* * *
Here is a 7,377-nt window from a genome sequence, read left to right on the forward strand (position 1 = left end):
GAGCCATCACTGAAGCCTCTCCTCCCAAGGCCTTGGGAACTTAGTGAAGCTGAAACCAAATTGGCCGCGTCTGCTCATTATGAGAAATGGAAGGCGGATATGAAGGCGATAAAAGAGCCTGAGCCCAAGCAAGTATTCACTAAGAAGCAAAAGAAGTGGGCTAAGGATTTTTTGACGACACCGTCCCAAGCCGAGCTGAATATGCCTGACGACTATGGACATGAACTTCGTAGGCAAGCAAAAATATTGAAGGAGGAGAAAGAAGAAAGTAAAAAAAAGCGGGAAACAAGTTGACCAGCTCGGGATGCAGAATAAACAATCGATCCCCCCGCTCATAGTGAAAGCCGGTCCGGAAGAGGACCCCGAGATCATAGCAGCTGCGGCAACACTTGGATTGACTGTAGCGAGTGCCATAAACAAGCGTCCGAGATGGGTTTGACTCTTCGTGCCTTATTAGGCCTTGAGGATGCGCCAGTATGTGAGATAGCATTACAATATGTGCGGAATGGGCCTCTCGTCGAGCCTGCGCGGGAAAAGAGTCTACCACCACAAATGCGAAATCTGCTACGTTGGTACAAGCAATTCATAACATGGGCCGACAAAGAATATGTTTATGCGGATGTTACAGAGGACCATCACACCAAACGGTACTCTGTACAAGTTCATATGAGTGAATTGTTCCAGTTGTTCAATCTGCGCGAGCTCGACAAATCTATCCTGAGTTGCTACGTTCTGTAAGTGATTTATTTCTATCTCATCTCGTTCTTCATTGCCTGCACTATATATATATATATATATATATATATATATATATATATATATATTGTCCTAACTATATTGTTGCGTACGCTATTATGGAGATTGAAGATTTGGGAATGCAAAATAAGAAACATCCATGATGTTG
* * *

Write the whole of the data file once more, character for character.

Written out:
Here is a 7,377-nt window from a genome sequence, read left to right on the forward strand (position 1 = left end):
GAGCCATCACTGAAGCCTCTCCTCCCAAGGCCTTGGGAACTTAGTGAAGCTGAAACCAAATTGGCCGCGTCTGCTCATTATGAGAAATGGAAGGCGGATATGAAGGCGATAAAAGAGCCTGAGCCCAAGCAAGTATTCACTAAGAAGCAAAAGAAGTGGGCTAAGGATTTTTTGACGACACCGTCCCAAGCCGAGCTGAATATGCCTGACGACTATGGACATGAACTTCGTAGGCAAGCAAAAATATTGAAGGAGGAGAAAGAAGAAAGTAAAAAAAAGCGGGAAACAAGTTGACCAGCTCGGGATGCAGAATAAACAATCGATCCCCCCGCTCATAGTGAAAGCCGGTCCGGAAGAGGACCCCGAGATCATAGCAGCTGCGGCAACACTTGGATTGACTGTAGCGAGTGCCATAAACAAGCGTCCGAGATGGGTTTGACTCTTCGTGCCTTATTAGGCCTTGAGGATGCGCCAGTATGTGAGATAGCATTACAATATGTGCGGAATGGGCCTCTCGTCGAGCCTGCGCGGGAAAAGAGTCTACCACCACAAATGCGAAATCTGCTACGTTGGTACAAGCAATTCATAACATGGGCCGACAAAGAATATGTTTATGCGGATGTTACAGAGGACCATCACACCAAACGGTACTCTGTACAAGTTCATATGAGTGAATTGTTCCAGTTGTTCAATCTGCGCGAGCTCGACAAATCTATCCTGAGTTGCTACGTTCTGTAAGTGATTTATTTCTATCTCATCTCGTTCTTCATTGCCTGCACTATATATATATATATATATATATATATATATATATATATATATATTGTCCTAACTATATTGTTGCGTACGCTATTATGGAGATTGAAGATTTGGGAATGCAAAATAAGAAACATCCATGATGTTG